Amendment No. 1 to Office Lease Agreement by and between the Registrant and JAMESTOWN Ponce City Market, L.P., dated April 23, 2014
 
10-Q
 
001-33689
 
July 18, 2014
 
 
 
 
 
 
 
 
 
 
 
10.15
 
Amendment No. 2 to Office Lease Agreement by and between the Registrant and JAMESTOWN Ponce City Market, L.P., dated August 18, 2014
 
10-Q
 
001-33689
 
October 17, 2014
 
 
 
 
 
 
 
 
 
 
 
10.16
 
Amendment No. 3 to Office Lease Agreement by and between the Registrant and JAMESTOWN Ponce City Market, L.P., dated February 27, 2015
 
10-K
 
001-33689
 
February 4, 2016
 
 
 
 
 
 
 
 
 
 
 
10.17
 
Amendment No. 4 to Office Lease Agreement by and between the Registrant and JAMESTOWN Ponce City Market, L.P., dated July 27, 2015
 
10-K
 
001-33689
 
February 4, 2016
 
 
 
 
 
 
 
 
 
 
 

53


Exhibit
No.
 
Exhibit Description
 
Incorporated by Reference
 
 
 
 
Form
 
File No.
 
Filing Date
 
10.18
 
Purchase and Sale Agreement by and between the Registrant and the President and Fellows of Harvard College, dated December 5, 2012
 
10-K
 
001-33689
 
February 11, 2013
 
 
 
 
 
 
 
 
 
 
 
10.19
 
First Amendment to Purchase and Sale Agreement by and between athenahealth, Inc. and President and Fellows of Harvard College, dated March 12, 2013
 
8-K
 
001-33689
 
March 18, 2013
 
 
 
 
 
 
 
 
 
 
 
10.20
 
Credit Agreement among the Registrant, Bank of America, N.A., as Administrative Agent, Swing Line Lender, and Letter of Credit Issuer, the other lenders party thereto, and Merrill Lynch, Pierce, Fenner & Smith Incorporated and TD Securities (USA) LLC as Joint Lead Arrangers and Joint Book Managers, dated May 10, 2013, and exhibits and schedules thereunder
 
10-Q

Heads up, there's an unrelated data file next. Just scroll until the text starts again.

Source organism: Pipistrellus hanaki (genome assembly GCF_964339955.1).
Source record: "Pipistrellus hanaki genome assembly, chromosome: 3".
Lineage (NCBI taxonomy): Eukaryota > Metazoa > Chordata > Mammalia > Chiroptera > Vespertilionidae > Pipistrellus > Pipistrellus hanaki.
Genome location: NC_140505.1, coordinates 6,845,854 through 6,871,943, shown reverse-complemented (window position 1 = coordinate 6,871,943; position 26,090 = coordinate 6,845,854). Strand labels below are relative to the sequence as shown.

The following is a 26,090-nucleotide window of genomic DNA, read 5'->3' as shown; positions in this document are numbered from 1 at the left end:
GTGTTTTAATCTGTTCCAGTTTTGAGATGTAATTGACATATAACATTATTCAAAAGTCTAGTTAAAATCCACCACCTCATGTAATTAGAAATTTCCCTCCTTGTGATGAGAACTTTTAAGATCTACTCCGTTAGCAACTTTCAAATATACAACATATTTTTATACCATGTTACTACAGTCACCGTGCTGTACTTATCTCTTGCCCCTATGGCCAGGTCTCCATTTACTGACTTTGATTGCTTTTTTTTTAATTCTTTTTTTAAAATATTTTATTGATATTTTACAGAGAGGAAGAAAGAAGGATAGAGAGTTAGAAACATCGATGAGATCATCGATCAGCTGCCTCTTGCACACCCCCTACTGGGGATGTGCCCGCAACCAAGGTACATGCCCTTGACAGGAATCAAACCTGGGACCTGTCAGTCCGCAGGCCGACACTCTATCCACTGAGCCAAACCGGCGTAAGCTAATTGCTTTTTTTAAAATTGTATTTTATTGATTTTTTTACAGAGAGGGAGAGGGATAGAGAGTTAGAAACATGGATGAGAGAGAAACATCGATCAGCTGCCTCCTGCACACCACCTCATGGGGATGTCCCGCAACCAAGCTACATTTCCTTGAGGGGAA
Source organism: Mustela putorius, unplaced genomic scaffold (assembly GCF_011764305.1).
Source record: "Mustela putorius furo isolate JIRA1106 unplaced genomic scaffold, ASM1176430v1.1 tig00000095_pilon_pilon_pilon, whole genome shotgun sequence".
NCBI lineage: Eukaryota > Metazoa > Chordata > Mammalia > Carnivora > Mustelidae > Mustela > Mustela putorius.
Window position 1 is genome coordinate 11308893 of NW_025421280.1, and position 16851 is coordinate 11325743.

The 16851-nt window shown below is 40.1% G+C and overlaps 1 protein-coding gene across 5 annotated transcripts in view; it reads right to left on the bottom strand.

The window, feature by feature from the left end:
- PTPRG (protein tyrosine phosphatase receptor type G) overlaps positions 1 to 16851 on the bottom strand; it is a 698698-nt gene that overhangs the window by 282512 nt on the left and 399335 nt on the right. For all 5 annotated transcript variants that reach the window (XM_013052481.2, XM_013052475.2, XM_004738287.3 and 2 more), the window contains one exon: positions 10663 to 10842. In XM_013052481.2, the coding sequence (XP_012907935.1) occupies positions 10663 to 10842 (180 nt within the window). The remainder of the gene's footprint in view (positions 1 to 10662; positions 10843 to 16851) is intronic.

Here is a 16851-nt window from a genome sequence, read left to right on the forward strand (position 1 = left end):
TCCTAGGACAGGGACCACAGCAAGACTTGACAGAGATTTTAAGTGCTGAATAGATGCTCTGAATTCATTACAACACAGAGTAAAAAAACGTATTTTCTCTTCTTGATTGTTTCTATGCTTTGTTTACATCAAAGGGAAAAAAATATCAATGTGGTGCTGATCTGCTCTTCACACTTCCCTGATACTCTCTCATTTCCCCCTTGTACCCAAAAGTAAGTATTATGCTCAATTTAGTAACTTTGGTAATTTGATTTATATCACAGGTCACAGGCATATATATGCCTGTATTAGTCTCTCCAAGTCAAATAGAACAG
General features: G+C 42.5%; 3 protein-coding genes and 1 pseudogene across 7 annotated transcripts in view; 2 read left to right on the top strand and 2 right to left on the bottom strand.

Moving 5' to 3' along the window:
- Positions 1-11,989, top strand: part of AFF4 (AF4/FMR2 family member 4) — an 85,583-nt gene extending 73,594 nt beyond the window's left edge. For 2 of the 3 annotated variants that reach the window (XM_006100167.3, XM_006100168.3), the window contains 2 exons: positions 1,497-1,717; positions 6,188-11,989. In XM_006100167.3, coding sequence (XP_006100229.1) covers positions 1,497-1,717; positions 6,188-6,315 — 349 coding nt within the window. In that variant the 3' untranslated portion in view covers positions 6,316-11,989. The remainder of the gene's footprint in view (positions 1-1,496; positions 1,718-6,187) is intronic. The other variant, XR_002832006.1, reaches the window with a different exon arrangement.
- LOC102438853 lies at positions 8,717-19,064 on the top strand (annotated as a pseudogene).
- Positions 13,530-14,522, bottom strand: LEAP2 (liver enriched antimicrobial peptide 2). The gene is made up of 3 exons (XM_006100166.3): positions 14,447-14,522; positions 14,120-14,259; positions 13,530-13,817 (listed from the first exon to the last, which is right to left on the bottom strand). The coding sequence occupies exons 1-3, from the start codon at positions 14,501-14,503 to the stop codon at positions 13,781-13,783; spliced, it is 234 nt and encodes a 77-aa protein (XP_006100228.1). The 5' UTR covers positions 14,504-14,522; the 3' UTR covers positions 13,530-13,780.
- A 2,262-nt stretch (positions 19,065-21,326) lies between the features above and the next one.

001-33689
 
July 19, 2013
 
 
 
 
 
 
 
 
 
 
 
10.21
 
First Amendment to Credit Agreement among the Registrant, Bank of America, N.A., as Administrative Agent, dated December 18, 2014
 
8-K
 
001-33689
 
December 24, 2014
 
 
 
 
 
 
 
 
 
 
 
10.22
 
Amended and Restated Credit Agreement by and between the Registrant and Bank of America, N.A. as Administrative Agent, Swing Line Lender, and Letter of Credit Issuer; the other lenders party thereto from time to time; and Merrill Lynch, Pierce, Fenner & Smith Incorporated, TD Securities (USA) LLC, and U.S. Bank National Association as Joint Lead Arrangers and Joint Book Managers, dated May 5, 2015
 
10-Q
 
001-33689
 
July 23, 2015
 
 
 
 
 
 
 
 
 
 
 
10.23
 
Seaholm Triple Net Lease, effective as of January 31, 2014
 
10-Q
 
001-33689
 
April 18, 2014
 
 
 
 
 
 
 
 
 
 
 
10.24
 
First Amendment to Lease by and between the Registrant and Seaholm L/R, LLC, dated May 12, 2015

 
10-Q
 
001-33689
 
July 23, 2015
 
 
 
 
 
 
 
 
 
 
 
#10.25*
 
Services Agreement by and between the Registrant and Access Healthcare Services USA, LLC, dated July 31, 2013
 
 
 
 
 
 
 
 
 
 
 
 
 
 
 
 
 
10.26*
 
Construction Management Agreement by and between Athena Arsenal, LLC, a subsidiary of the Registrant, and C.E. Floyd Company, Inc., dated December 5, 2016
 
 
 
 
 
 
 
 
 
 
 
 
 
 
 
 
 
†10.27*
 
Director Compensation Plan of the Registrant, effective as of January 1, 2017
 
 
 
 
 
 
 
 
 
 
 
 
 
 
 
 
 
21.1*
 
Subsidiaries of the Registrant
 
 
 
 
 
 
 
 
 
 
 
 
 
 
 
 
23.1*
 
Consent of Independent Registered Public Accounting Firm